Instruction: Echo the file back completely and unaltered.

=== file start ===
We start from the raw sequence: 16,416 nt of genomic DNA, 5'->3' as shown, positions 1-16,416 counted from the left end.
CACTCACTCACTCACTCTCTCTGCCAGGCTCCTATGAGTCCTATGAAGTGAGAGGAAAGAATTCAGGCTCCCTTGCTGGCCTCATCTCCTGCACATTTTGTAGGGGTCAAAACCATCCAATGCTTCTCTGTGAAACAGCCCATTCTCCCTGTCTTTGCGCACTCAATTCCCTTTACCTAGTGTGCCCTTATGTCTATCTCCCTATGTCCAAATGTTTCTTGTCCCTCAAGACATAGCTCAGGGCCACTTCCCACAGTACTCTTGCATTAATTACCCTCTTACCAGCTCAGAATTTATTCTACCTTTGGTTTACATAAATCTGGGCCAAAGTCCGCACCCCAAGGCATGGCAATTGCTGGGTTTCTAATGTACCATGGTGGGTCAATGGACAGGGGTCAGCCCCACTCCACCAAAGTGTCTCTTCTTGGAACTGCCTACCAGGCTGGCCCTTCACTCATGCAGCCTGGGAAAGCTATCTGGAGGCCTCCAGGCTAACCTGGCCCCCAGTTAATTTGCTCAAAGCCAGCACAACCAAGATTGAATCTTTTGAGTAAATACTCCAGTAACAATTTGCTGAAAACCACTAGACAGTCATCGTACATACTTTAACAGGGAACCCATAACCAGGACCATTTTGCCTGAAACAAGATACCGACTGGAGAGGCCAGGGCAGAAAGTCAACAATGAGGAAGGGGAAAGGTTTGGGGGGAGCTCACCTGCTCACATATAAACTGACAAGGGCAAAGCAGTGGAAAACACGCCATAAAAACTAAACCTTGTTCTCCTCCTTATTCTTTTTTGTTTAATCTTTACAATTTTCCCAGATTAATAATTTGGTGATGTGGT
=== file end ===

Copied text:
We start from the raw sequence: 16,416 nt of genomic DNA, 5'->3' as shown, positions 1-16,416 counted from the left end.
CACTCACTCACTCACTCTCTCTGCCAGGCTCCTATGAGTCCTATGAAGTGAGAGGAAAGAATTCAGGCTCCCTTGCTGGCCTCATCTCCTGCACATTTTGTAGGGGTCAAAACCATCCAATGCTTCTCTGTGAAACAGCCCATTCTCCCTGTCTTTGCGCACTCAATTCCCTTTACCTAGTGTGCCCTTATGTCTATCTCCCTATGTCCAAATGTTTCTTGTCCCTCAAGACATAGCTCAGGGCCACTTCCCACAGTACTCTTGCATTAATTACCCTCTTACCAGCTCAGAATTTATTCTACCTTTGGTTTACATAAATCTGGGCCAAAGTCCGCACCCCAAGGCATGGCAATTGCTGGGTTTCTAATGTACCATGGTGGGTCAATGGACAGGGGTCAGCCCCACTCCACCAAAGTGTCTCTTCTTGGAACTGCCTACCAGGCTGGCCCTTCACTCATGCAGCCTGGGAAAGCTATCTGGAGGCCTCCAGGCTAACCTGGCCCCCAGTTAATTTGCTCAAAGCCAGCACAACCAAGATTGAATCTTTTGAGTAAATACTCCAGTAACAATTTGCTGAAAACCACTAGACAGTCATCGTACATACTTTAACAGGGAACCCATAACCAGGACCATTTTGCCTGAAACAAGATACCGACTGGAGAGGCCAGGGCAGAAAGTCAACAATGAGGAAGGGGAAAGGTTTGGGGGGAGCTCACCTGCTCACATATAAACTGACAAGGGCAAAGCAGTGGAAAACACGCCATAAAAACTAAACCTTGTTCTCCTCCTTATTCTTTTTTGTTTAATCTTTACAATTTTCCCAGATTAATAATTTGGTGATGTGGT